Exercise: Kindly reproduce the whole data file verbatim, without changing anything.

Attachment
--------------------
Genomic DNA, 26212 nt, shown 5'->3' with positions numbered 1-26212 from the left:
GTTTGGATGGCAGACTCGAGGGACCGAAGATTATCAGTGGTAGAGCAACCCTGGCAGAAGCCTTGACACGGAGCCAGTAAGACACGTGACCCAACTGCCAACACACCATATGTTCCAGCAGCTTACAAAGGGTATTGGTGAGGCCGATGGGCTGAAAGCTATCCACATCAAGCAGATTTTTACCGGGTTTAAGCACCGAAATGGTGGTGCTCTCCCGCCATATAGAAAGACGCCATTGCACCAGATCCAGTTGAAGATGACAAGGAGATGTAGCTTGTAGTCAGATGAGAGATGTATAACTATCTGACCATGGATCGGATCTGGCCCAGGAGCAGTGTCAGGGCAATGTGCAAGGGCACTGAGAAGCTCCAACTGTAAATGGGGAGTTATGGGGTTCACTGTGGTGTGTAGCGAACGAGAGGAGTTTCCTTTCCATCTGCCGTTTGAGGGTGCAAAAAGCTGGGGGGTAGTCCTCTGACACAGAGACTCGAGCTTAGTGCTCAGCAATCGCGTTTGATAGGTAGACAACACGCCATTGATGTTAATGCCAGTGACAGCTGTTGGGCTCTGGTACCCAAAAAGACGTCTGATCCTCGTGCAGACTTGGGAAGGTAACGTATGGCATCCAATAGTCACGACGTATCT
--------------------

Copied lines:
Genomic DNA, 26212 nt, shown 5'->3' with positions numbered 1-26212 from the left:
GTTTGGATGGCAGACTCGAGGGACCGAAGATTATCAGTGGTAGAGCAACCCTGGCAGAAGCCTTGACACGGAGCCAGTAAGACACGTGACCCAACTGCCAACACACCATATGTTCCAGCAGCTTACAAAGGGTATTGGTGAGGCCGATGGGCTGAAAGCTATCCACATCAAGCAGATTTTTACCGGGTTTAAGCACCGAAATGGTGGTGCTCTCCCGCCATATAGAAAGACGCCATTGCACCAGATCCAGTTGAAGATGACAAGGAGATGTAGCTTGTAGTCAGATGAGAGATGTATAACTATCTGACCATGGATCGGATCTGGCCCAGGAGCAGTGTCAGGGCAATGTGCAAGGGCACTGAGAAGCTCCAACTGTAAATGGGGAGTTATGGGGTTCACTGTGGTGTGTAGCGAACGAGAGGAGTTTCCTTTCCATCTGCCGTTTGAGGGTGCAAAAAGCTGGGGGGTAGTCCTCTGACACAGAGACTCGAGCTTAGTGCTCAGCAATCGCGTTTGATAGGTAGACAACACGCCATTGATGTTAATGCCAGTGACAGCTGTTGGGCTCTGGTACCCAAAAAGACGTCTGATCCTCGTGCAGACTTGGGAAGGTAACGTATGGCATCCAATAGTCACGACGTATCT